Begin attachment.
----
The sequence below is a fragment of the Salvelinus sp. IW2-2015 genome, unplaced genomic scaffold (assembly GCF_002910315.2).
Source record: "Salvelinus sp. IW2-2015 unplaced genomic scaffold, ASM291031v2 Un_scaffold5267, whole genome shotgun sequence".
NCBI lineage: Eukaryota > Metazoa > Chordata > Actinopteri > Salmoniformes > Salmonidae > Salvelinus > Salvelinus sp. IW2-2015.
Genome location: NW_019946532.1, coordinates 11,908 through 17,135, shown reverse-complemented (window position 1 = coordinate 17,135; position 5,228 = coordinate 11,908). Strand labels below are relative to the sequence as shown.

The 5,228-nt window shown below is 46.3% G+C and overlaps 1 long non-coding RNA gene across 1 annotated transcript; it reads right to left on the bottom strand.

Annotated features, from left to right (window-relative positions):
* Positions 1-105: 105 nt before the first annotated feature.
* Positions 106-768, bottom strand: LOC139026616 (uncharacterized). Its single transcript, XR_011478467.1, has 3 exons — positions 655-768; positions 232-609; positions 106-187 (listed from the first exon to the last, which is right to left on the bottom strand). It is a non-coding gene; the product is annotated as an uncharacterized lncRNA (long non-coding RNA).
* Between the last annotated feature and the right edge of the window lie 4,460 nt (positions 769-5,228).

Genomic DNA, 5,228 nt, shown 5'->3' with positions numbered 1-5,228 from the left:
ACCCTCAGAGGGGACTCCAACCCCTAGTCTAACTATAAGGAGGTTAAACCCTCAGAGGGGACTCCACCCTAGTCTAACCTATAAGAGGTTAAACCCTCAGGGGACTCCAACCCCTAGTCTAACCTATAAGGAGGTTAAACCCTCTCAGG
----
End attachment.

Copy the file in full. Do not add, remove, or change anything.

The sequence below is a fragment of the Salvelinus sp. IW2-2015 genome, unplaced genomic scaffold (assembly GCF_002910315.2).
Source record: "Salvelinus sp. IW2-2015 unplaced genomic scaffold, ASM291031v2 Un_scaffold5267, whole genome shotgun sequence".
NCBI lineage: Eukaryota > Metazoa > Chordata > Actinopteri > Salmoniformes > Salmonidae > Salvelinus > Salvelinus sp. IW2-2015.
Genome location: NW_019946532.1, coordinates 11,908 through 17,135, shown reverse-complemented (window position 1 = coordinate 17,135; position 5,228 = coordinate 11,908). Strand labels below are relative to the sequence as shown.

The 5,228-nt window shown below is 46.3% G+C and overlaps 1 long non-coding RNA gene across 1 annotated transcript; it reads right to left on the bottom strand.

Annotated features, from left to right (window-relative positions):
* Positions 1-105: 105 nt before the first annotated feature.
* Positions 106-768, bottom strand: LOC139026616 (uncharacterized). Its single transcript, XR_011478467.1, has 3 exons — positions 655-768; positions 232-609; positions 106-187 (listed from the first exon to the last, which is right to left on the bottom strand). It is a non-coding gene; the product is annotated as an uncharacterized lncRNA (long non-coding RNA).
* Between the last annotated feature and the right edge of the window lie 4,460 nt (positions 769-5,228).

Genomic DNA, 5,228 nt, shown 5'->3' with positions numbered 1-5,228 from the left:
ACCCTCAGAGGGGACTCCAACCCCTAGTCTAACTATAAGGAGGTTAAACCCTCAGAGGGGACTCCACCCTAGTCTAACCTATAAGAGGTTAAACCCTCAGGGGACTCCAACCCCTAGTCTAACCTATAAGGAGGTTAAACCCTCTCAGG